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The six million dollar mayor:
Why the 2007 mayor's race will be so different

(Part 3 of a 5 part series)

Mayor Gavin Newsom
Photo(s) by Luke Thomas

By Joe Lynn

February 21, 2007

Editor's Note: Part 3 of a 5 part series by elections and ethics expert Joe Lynn. Lynn explains that scandals aren't all that will reduce Mayor Gavin Newsom's campaign fundraising

Mayor Newsom's fundraising is off the pace set in the last election

We had earlier noted that Newsom's fundraising before the scandal was not keeping pace with his 2003 record $6 million haul. Despite the Examiner's headlines (which was removed from the home page the same day it was published), it reports facts that confirm my analysis.

I wrote, "His next report - if he is to keep pace with reaching a $6 million goal this time - will need to collect $2.7 million compared to the $1.5 million raised in the same period in 2003."

That's a pace of over $400,000 a month. The Examiner reports he has raised $350,000 all this year. Most of that time was before the scandal broke February 1st. That's a monthly pace of about $240,000, some $160,000 a month short of where he should be and $10,000 short of his 2003 pace when he had twice as long to reach $6 million.

New laws account for most of this dip. We have yet to see how the scandal will play with his base but can confidently predict that it will have an effect as well. Now let's look at the other ripple effects of the scandal.

Newsom ethics have been challenged

Since the scandal broke, the Mayor's own ethics have been challenged twice. I'm not talking about the sex. I'm talking about how he views using other folks' money to pay off his own debts.

Here's the Chronicle's recap:

Thursday's announcement by CIty Attorney Dennis Herrera about an inquiry into the payments to Ruby Rippey-Tourk is the second time that financial questions have been raised involving the affair.

Last week, the mayor agreed to continue to pay Tourk's salary as campaign manager out of his own pocket until his former aide finds new employment.

Newsom campaign aides had considered paying the severance arrangement out of campaign funds collected from political donors -- but a city attorney opinion raised doubts about the legality of such an arrangement.

Taken individually, these recent incidents might cause only moderate alarm. However, they fit into a pattern of questionable actions regarding Newsom's use of campaign and government resources.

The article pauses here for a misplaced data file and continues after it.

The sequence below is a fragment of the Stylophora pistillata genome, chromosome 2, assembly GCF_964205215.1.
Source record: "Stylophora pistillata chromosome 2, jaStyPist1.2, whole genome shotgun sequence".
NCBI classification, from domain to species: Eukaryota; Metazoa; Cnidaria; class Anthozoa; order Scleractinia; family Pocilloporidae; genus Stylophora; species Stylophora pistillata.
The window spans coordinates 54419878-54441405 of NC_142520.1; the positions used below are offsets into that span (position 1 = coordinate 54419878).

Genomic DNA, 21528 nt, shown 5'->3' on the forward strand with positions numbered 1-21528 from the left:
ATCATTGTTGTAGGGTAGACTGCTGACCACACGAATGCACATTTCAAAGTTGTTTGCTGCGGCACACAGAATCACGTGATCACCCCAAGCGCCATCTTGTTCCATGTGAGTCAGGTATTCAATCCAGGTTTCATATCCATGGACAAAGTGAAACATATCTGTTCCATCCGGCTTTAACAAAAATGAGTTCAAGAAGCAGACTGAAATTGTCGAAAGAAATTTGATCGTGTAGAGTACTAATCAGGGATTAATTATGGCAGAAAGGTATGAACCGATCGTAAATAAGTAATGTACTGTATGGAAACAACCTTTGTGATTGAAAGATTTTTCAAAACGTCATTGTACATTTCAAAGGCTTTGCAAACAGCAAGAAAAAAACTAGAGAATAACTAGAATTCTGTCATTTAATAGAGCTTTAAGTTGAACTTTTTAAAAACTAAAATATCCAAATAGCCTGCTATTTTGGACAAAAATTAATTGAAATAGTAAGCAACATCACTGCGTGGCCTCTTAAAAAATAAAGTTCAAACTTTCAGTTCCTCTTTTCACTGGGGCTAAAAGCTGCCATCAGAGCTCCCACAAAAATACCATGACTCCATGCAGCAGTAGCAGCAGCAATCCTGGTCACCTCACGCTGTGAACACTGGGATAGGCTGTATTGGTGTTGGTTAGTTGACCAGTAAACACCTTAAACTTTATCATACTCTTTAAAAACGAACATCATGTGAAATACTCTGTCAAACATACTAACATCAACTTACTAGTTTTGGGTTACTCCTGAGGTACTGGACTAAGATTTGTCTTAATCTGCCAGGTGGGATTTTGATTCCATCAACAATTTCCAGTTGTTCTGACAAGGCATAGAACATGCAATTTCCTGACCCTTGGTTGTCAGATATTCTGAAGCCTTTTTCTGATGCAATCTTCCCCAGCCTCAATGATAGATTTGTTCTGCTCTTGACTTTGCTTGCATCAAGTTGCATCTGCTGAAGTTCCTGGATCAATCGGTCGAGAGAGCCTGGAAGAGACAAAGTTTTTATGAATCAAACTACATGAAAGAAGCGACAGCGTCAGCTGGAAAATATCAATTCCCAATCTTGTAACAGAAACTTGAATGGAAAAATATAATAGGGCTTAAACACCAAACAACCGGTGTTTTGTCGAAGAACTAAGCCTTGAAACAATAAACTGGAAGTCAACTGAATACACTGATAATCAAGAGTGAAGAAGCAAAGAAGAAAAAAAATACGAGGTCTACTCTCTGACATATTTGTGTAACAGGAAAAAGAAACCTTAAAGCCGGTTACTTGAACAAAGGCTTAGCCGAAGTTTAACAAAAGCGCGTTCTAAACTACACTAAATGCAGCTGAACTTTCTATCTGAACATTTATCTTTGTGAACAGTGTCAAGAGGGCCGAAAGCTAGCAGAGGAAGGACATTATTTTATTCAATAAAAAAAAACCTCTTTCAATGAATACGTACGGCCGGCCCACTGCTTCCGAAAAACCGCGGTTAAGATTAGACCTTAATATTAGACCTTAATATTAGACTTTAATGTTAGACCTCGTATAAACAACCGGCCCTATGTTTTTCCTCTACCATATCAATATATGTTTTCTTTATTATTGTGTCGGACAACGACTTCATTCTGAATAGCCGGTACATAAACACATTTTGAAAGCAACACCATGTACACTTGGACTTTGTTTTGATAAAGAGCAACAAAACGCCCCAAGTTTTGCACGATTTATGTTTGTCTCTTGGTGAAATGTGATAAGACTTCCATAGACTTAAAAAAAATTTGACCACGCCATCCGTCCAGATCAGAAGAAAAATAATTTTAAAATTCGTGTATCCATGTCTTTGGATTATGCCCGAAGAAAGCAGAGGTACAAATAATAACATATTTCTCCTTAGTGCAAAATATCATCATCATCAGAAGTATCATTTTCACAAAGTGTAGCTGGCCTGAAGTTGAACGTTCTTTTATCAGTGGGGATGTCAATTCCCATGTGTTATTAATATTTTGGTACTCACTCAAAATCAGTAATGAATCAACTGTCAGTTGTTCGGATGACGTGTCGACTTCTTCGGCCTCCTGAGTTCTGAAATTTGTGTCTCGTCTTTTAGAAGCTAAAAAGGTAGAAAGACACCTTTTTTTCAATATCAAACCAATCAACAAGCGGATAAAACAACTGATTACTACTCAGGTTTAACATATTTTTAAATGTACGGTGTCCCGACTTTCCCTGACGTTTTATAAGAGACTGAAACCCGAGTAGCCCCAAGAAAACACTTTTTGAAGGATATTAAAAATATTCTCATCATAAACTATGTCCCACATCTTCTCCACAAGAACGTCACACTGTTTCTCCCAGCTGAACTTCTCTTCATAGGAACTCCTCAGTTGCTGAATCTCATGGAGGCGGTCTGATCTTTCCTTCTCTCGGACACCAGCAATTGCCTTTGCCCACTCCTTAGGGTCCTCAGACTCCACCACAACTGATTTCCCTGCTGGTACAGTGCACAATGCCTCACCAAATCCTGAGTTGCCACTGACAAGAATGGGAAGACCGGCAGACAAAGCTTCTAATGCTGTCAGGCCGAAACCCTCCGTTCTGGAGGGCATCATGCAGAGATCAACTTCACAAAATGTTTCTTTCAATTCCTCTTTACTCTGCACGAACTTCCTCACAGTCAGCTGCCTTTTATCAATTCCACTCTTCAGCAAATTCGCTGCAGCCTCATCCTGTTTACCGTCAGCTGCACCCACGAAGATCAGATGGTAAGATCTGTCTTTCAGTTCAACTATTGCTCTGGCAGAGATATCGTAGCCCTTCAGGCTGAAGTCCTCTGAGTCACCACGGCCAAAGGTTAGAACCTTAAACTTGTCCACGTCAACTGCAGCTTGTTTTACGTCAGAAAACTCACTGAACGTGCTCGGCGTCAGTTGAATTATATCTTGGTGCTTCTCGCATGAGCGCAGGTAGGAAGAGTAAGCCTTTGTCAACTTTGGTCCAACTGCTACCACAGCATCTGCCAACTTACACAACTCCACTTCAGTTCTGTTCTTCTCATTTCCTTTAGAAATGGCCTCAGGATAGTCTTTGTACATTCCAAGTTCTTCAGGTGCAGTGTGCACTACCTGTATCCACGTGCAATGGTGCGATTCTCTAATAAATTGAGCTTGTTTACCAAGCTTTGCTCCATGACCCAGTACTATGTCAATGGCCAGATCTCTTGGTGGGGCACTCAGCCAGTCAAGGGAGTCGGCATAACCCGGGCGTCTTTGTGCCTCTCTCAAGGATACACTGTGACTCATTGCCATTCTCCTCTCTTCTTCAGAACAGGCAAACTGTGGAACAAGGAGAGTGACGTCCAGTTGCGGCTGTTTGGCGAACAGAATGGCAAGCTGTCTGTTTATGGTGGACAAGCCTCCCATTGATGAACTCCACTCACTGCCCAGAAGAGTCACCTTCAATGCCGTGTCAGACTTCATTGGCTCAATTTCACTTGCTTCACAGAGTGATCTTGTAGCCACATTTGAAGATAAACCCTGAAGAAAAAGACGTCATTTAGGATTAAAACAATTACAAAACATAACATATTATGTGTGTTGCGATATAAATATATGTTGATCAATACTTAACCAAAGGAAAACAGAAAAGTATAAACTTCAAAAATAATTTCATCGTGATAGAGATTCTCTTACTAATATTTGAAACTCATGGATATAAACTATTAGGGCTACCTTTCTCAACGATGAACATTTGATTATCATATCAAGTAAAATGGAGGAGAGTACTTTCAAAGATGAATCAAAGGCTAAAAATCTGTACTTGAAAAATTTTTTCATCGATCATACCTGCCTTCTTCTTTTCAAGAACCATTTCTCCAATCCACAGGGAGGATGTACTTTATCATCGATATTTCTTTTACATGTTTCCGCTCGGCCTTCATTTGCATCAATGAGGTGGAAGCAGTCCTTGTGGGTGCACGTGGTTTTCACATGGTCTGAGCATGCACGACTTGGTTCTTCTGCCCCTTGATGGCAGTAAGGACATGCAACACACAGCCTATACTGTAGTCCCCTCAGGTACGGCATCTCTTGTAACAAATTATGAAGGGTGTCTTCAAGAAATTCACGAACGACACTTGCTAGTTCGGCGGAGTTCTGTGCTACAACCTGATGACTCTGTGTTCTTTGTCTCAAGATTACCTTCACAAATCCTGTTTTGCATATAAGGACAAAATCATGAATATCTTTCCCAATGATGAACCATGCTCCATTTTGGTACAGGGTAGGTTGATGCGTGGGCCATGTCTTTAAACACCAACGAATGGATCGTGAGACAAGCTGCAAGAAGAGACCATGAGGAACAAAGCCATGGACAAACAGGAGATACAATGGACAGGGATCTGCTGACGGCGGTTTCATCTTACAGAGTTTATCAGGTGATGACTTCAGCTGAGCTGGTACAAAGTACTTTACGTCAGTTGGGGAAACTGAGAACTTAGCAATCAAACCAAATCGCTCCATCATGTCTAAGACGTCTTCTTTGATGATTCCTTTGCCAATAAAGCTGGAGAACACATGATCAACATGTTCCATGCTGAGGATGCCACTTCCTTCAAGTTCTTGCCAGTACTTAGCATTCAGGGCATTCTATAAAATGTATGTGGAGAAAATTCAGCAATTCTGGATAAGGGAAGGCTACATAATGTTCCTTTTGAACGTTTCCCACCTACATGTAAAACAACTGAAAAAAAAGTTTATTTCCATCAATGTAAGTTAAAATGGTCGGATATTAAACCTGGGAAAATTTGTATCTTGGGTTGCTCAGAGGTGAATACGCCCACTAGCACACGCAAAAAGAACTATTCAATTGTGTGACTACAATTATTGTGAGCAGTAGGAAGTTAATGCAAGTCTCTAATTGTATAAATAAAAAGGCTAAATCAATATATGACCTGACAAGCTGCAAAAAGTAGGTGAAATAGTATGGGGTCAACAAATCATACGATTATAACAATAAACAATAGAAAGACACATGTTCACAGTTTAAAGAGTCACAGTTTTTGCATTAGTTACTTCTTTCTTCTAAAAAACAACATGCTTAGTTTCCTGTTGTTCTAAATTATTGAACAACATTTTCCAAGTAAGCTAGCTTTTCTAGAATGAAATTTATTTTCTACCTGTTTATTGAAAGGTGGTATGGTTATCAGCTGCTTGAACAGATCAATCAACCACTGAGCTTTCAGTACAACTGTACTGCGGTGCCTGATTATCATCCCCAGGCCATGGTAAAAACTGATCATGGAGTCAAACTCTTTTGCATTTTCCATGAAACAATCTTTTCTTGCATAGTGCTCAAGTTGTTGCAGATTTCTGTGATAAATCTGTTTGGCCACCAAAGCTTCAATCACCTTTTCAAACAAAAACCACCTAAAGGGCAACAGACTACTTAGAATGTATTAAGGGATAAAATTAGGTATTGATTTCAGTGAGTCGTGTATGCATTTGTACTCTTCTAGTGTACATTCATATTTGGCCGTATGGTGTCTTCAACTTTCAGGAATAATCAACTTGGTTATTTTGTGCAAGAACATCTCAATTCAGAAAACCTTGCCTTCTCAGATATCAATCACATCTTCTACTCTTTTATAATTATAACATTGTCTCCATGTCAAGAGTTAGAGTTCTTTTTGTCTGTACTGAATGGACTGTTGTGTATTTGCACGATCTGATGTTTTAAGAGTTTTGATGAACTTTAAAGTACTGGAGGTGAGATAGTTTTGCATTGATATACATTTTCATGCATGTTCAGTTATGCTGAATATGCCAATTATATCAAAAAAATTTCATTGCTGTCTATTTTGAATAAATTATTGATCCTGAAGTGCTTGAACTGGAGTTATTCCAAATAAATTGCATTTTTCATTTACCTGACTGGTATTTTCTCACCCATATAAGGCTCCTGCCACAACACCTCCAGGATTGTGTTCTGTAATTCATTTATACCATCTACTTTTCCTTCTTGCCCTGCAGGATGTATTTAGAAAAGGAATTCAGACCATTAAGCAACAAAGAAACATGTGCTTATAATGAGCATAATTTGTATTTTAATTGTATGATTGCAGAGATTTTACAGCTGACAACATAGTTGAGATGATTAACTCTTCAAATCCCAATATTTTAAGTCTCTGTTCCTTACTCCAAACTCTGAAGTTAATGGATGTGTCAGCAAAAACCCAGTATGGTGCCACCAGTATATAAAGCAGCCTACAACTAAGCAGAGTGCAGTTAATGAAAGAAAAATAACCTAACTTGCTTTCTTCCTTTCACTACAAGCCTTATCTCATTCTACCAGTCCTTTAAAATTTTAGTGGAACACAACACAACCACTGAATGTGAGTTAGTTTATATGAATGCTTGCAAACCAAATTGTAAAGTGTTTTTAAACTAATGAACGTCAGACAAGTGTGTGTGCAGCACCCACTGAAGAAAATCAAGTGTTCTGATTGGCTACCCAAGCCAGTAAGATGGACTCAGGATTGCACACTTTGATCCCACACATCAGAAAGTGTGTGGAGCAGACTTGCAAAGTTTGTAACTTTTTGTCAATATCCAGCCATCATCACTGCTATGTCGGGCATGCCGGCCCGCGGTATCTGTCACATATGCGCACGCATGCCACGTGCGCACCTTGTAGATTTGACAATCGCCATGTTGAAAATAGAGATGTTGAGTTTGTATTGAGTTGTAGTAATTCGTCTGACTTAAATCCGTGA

Scandals open old wounds

Let's start by listing the past stories just involving misuse of City and campaign funds to relieve Newsom of liabilities:

1. In 2004, his "low-key" inauguration cost $321,000 and involved a campaign finance scandal. An email from his campaign attorney revealed a plan to use funds raised for the inauguration to pay off campaign debts. Such a scheme may well have been illegal according to Bob Stern, the author of California's Political Reform Act, and now the head of the Center for Governmental Studies and Jim Knox, then the Executive Director of California Common Cause.

Money used to pay campaign debts are subject to the $500 contribution limit, a limit not honored by the inaugural committee. His attorney, Jim Sutton explained that the email was the product of confusion in his office. (Mr. Sutton is discussed further below.)

2. In 2004, the City Attorney found that SLUG gardeners had been improperly coerced into working for the Newsom campaign. Although Mohammed Nuru was implicated, Newsom kept him on the City payroll.

3. In 2005, Tony Hall tied Newsom's treatment of Treasure Island with a major contributor, Darius Anderson. This is the same Darius Anderson who may hire former Campaign Manager Alex Tourk. That would relieve Newsom of a $120,000 liability under his agreement to pay Mr. Tourk personally for lost salary and may be questioned as an illegal $120,000 gift to the Newsom.

4. In 2005, the Sacramento paper, Capitol Weekly, reported stories of excessive fundraising costs and overhead enriching his political consultants and their fundraisers. My own calculations indicate as much as 50 cents out of every dollar raised went for overhead.